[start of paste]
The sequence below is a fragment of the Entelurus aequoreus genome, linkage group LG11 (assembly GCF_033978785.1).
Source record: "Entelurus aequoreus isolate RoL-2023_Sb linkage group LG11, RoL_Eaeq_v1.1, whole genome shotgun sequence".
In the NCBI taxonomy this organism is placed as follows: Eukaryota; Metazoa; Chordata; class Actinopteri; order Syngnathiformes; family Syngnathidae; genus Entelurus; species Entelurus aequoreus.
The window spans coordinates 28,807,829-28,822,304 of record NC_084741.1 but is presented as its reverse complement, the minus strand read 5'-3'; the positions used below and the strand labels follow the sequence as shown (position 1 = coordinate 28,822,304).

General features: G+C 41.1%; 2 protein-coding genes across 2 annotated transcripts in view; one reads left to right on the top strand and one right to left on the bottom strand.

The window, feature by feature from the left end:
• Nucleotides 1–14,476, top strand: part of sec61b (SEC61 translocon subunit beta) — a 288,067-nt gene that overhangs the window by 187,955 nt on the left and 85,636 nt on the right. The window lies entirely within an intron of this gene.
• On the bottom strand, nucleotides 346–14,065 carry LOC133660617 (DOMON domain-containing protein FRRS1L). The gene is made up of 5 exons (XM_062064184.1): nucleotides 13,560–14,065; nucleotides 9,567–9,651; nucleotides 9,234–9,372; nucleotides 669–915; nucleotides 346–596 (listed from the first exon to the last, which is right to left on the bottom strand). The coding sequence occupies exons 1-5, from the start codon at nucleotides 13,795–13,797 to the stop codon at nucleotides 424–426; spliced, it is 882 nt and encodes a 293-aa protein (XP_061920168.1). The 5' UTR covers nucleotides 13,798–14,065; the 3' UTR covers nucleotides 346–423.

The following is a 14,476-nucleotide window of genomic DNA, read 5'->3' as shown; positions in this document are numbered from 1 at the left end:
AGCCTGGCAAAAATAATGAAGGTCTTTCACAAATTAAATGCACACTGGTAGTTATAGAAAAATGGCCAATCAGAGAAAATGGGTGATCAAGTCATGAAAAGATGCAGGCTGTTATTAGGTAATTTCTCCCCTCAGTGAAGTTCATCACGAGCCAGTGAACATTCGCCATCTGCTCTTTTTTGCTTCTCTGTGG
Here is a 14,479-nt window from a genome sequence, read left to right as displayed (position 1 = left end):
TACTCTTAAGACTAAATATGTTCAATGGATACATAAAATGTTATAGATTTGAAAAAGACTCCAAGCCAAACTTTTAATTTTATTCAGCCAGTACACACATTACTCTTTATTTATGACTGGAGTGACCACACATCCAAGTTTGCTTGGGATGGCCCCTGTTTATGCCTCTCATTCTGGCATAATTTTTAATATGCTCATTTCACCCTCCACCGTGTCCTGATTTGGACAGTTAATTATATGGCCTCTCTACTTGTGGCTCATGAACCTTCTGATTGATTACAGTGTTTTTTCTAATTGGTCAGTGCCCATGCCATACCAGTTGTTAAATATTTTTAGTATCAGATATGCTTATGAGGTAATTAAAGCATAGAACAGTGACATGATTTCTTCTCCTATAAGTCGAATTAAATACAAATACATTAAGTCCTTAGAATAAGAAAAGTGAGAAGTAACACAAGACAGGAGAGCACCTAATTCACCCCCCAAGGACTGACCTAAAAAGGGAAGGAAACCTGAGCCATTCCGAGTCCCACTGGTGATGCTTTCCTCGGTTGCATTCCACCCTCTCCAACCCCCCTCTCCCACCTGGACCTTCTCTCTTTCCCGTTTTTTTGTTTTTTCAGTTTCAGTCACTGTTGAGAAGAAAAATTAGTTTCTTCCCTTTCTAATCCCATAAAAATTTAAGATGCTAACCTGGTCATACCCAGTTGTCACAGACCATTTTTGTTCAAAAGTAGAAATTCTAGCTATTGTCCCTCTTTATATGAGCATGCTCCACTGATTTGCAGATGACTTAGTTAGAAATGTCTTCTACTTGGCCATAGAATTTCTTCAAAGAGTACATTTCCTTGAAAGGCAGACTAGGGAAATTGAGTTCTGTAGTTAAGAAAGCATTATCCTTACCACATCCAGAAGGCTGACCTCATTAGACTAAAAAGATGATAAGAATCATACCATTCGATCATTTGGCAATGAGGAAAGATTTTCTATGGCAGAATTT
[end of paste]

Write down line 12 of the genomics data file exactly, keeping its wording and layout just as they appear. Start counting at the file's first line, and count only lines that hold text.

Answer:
TACTCTTAAGACTAAATATGTTCAATGGATACATAAAATGTTATAGATTTGAAAAAGACTCCAAGCCAAACTTTTAATTTTATTCAGCCAGTACACACATTACTCTTTATTTATGACTGGAGTGACCACACATCCAAGTTTGCTTGGGATGGCCCCTGTTTATGCCTCTCATTCTGGCATAATTTTTAATATGCTCATTTCACCCTCCACCGTGTCCTGATTTGGACAGTTAATTATATGGCCTCTCTACTTGTGGCTCATGAACCTTCTGATTGATTACAGTGTTTTTTCTAATTGGTCAGTGCCCATGCCATACCAGTTGTTAAATATTTTTAGTATCAGATATGCTTATGAGGTAATTAAAGCATAGAACAGTGACATGATTTCTTCTCCTATAAGTCGAATTAAATACAAATACATTAAGTCCTTAGAATAAGAAAAGTGAGAAGTAACACAAGACAGGAGAGCACCTAATTCACCCCCCAAGGACTGACCTAAAAAGGGAAGGAAACCTGAGCCATTCCGAGTCCCACTGGTGATGCTTTCCTCGGTTGCATTCCACCCTCTCCAACCCCCCTCTCCCACCTGGACCTTCTCTCTTTCCCGTTTTTTTGTTTTTTCAGTTTCAGTCACTGTTGAGAAGAAAAATTAGTTTCTTCCCTTTCTAATCCCATAAAAATTTAAGATGCTAACCTGGTCATACCCAGTTGTCACAGACCATTTTTGTTCAAAAGTAGAAATTCTAGCTATTGTCCCTCTTTATATGAGCATGCTCCACTGATTTGCAGATGACTTAGTTAGAAATGTCTTCTACTTGGCCATAGAATTTCTTCAAAGAGTACATTTCCTTGAAAGGCAGACTAGGGAAATTGAGTTCTGTAGTTAAGAAAGCATTATCCTTACCACATCCAGAAGGCTGACCTCATTAGACTAAAAAGATGATAAGAATCATACCATTCGATCATTTGGCAATGAGGAAAGATTTTCTATGGCAGAATTT